“That’s important for our psyche and for moving on. It’s not the first decision to go against us and it won’t be the last decision to go against us.”

England will get a break from Jasprit Bumrah in Ranchi as India rest their star paceman for the fourth Test which starts on Friday.

The world’s number one-ranked Test bowler did not travel with the India squad as the two teams moved from Rajkot to the Jharkhand capital on a charter flight on Tuesday afternoon.

Bumrah has been the only frontline fast bowler from either side to be an ever-present in the series so far and there is just a four-day turnaround between the end of the third Test and start of the fourth.

It was widely reported that Bumrah would miss out in Rajkot after his starring role earlier this month in Visakhapatnam, where a nine-wicket match haul helped India level the series.

Bumrah featured in the third Test but had a more understated role with just one wicket in each innings on a flat pitch as India claimed victory by a record 434-run margin to move 2-1 up with two to play.

Despite being without several regulars in this series, including Virat Kohli because of personal reasons and injuries sidelining Mohammed Shami and Rishabh Pant, India have opted to rest Bumrah this week where conditions are again unlikely to be in his favour.

Batter KL Rahul will sit out again having missed the third Test with a quad injury.

“Jasprit Bumrah has been released from the squad for the 4th IDFC First Bank Test against England in Ranchi. The decision was taken keeping in mind the duration of the series and amount of cricket he has played in recent times,” a Board of Control for Cricket in India statement read.

“Meanwhile, KL Rahul is ruled out of the fourth Test. His participation in the final Test match in Dharamsala is subject to fitness.

“Mukesh Kumar, who was released from the squad for the third Test in Rajkot, has joined the squad in Ranchi.”

Bumrah is the leading wicket-taker in the series with 17 dismissals at a stunning average of 13.64 and it is thought the more seam-friendly conditions in Dharamshala – the venue for the fifth Test – will be much more to his liking.

England head coach Brendon McCullum anticipates a wicket which will turn as they take a step into the unknown later this week at the JSCA International Stadium Complex.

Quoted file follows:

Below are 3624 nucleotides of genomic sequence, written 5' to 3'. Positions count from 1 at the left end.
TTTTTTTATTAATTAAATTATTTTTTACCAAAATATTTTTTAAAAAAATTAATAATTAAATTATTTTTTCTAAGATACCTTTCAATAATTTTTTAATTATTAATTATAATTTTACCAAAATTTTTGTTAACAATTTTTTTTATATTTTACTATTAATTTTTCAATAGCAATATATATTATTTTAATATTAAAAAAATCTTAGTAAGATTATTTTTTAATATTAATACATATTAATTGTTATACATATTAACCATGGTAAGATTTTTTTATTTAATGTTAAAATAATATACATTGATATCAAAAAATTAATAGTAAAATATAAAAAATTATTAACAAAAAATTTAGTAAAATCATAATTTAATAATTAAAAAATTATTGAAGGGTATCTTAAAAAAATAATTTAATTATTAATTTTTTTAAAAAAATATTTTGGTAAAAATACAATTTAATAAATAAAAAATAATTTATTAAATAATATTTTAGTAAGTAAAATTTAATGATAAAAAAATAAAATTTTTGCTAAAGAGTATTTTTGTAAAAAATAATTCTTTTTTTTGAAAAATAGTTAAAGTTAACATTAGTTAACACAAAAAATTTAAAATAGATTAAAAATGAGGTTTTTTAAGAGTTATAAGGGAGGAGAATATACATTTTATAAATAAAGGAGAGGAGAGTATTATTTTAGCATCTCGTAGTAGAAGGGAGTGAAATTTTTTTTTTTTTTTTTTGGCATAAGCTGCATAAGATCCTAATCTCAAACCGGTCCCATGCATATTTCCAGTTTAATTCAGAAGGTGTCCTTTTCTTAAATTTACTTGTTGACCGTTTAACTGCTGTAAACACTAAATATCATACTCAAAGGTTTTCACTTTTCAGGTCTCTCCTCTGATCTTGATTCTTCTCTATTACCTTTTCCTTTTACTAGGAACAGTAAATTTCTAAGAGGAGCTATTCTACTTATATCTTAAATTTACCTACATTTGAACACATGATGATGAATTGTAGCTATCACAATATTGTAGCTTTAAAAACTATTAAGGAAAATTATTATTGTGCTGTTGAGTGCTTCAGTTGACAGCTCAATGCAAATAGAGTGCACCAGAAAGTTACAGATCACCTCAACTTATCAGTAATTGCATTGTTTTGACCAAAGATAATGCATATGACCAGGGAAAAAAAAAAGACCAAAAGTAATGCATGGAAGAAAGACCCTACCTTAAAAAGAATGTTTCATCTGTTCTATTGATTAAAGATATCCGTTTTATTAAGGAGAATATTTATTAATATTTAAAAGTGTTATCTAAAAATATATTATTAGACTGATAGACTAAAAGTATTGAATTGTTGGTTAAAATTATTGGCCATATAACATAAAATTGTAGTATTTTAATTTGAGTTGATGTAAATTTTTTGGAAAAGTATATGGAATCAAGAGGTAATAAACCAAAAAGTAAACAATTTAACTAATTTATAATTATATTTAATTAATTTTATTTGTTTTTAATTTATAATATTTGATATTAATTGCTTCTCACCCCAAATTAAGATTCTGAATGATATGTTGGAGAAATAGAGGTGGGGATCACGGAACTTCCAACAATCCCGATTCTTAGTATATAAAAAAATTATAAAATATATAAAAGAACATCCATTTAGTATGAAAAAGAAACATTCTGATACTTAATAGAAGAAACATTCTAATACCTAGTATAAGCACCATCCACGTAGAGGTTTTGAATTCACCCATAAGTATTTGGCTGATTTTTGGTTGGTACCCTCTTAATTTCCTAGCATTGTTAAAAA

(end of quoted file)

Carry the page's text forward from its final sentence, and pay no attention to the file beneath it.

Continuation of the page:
The venue has played host to just two Tests, the most recent in October 2019 where India beat South Africa by an innings and 202 runs, while England’s only previous visit to Ranchi was 11 years ago in an ODI.

Joe Root is the only survivor from that match in the current England squad. The Yorkshireman has struggled with the bat in the past few weeks, yet to reach 30 in six attempts although he has had a more prominent bowling role, sending down 107 overs so far.

Asked if Root could shuffle down the batting order by a place or two to make allowances for his extra workload, McCullum insisted the idea has not been discussed between him and captain Ben Stokes.

“I haven’t thought about it,” McCullum said. “I think Joe wants to be in the game. He’s totally invested in where this team wants to go. You see him on the field: he’s constantly going up to Stokesy.

“He’s incredibly invested. He spent a lot of time with his team-mates working in the nets on stuff as well. He wants a bigger role that he’s obviously offering. Honestly, I think Joe will be absolutely fine.”

England may get a break from Jasprit Bumrah in Ranchi as India are set to rest their star paceman for the fourth Test which starts on Friday.

It is understood the world’s number one-ranked Test bowler did not travel with India’s squad as the two teams travelled from Rajkot to the Jharkhand capital on a charter flight on Tuesday afternoon.

While there has been no definitive confirmation Bumrah will miss out, he has been the only frontline fast bowler from either side to be an ever-present in the series so far and there is just a four-day turnaround between the end of the third Test and start of the fourth.

It was widely reported that Bumrah would miss out in Rajkot after his starring role earlier this month in Visakhapatnam, where a nine-wicket match haul helped India level the series.